Criminal Justice Study Begun In Massachusetts

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With a focus on employing cutting-edge crime fighting techniques, Massachusetts Lt. Gov. Kerry Healey yesterday announced creation of a 106-member commission that will begin a “comprehensive, cross-disciplinary look at the criminal justice system at every level,” the Boston Globe reports.

Called the Commission on Criminal Justice Innovation, the panel will report to Gov. Mitt Romney with a list of recommended changes to the state’s criminal laws as well as recommendations for new law enforcement practices and techniques, Healey said. Bipartisan commission’s subcommittees will focus on five topics: law enforcement training, forensic sciences, cross-agency information sharing, the safe reentry of inmates into society, and combating urban crime.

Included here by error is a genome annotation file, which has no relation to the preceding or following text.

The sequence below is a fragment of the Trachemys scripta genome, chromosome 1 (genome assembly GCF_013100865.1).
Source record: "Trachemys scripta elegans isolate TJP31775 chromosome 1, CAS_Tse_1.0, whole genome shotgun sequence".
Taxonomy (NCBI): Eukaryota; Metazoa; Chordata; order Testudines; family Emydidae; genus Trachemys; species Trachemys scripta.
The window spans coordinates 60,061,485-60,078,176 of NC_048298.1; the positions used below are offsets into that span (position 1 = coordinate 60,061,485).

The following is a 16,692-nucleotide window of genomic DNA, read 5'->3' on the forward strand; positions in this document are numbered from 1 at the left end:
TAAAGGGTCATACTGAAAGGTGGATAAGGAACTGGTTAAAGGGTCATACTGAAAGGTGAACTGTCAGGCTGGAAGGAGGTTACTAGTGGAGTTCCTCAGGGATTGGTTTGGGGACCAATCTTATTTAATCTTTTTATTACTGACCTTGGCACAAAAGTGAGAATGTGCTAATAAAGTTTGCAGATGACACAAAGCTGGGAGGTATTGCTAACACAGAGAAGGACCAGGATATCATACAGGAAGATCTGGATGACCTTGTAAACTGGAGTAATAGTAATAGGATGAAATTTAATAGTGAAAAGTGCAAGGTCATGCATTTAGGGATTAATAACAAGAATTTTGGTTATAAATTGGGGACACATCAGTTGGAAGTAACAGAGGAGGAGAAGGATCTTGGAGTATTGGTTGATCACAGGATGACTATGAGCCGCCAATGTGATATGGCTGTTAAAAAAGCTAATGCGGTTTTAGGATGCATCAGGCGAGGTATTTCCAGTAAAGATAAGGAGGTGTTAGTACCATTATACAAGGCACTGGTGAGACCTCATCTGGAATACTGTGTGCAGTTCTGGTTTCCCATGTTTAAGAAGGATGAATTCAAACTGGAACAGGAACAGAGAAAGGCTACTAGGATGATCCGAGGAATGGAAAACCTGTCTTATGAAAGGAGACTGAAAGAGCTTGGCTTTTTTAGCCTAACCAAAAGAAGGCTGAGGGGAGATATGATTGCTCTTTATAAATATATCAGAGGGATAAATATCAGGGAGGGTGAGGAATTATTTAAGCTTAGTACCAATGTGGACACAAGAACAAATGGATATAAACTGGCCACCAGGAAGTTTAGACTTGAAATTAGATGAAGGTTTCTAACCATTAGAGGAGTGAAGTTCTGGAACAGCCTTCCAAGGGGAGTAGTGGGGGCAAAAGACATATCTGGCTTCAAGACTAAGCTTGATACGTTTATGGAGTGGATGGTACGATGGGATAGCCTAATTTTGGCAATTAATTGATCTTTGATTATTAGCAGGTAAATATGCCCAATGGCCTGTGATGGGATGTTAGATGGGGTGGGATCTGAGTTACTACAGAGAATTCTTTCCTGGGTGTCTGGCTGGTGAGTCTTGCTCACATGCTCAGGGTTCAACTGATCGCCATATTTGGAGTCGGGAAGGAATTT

The subcommittees will include 88 law enforcement and criminal justice experts from across the state who will report to an 18-member executive committee made up of top law enforcement officials, including Attorney General Thomas F. Reilly, U.S. Attorney Michael Sullivan, Secretary of Public Safety Edward Flynn, State Police Colonel Thomas Foley, and Boston Police Commissioner Paul Evans. Reilly praised the commission’s bipartisan approach, saying it was important to ”take a fresh look” at the state’s law enforcement techniques.


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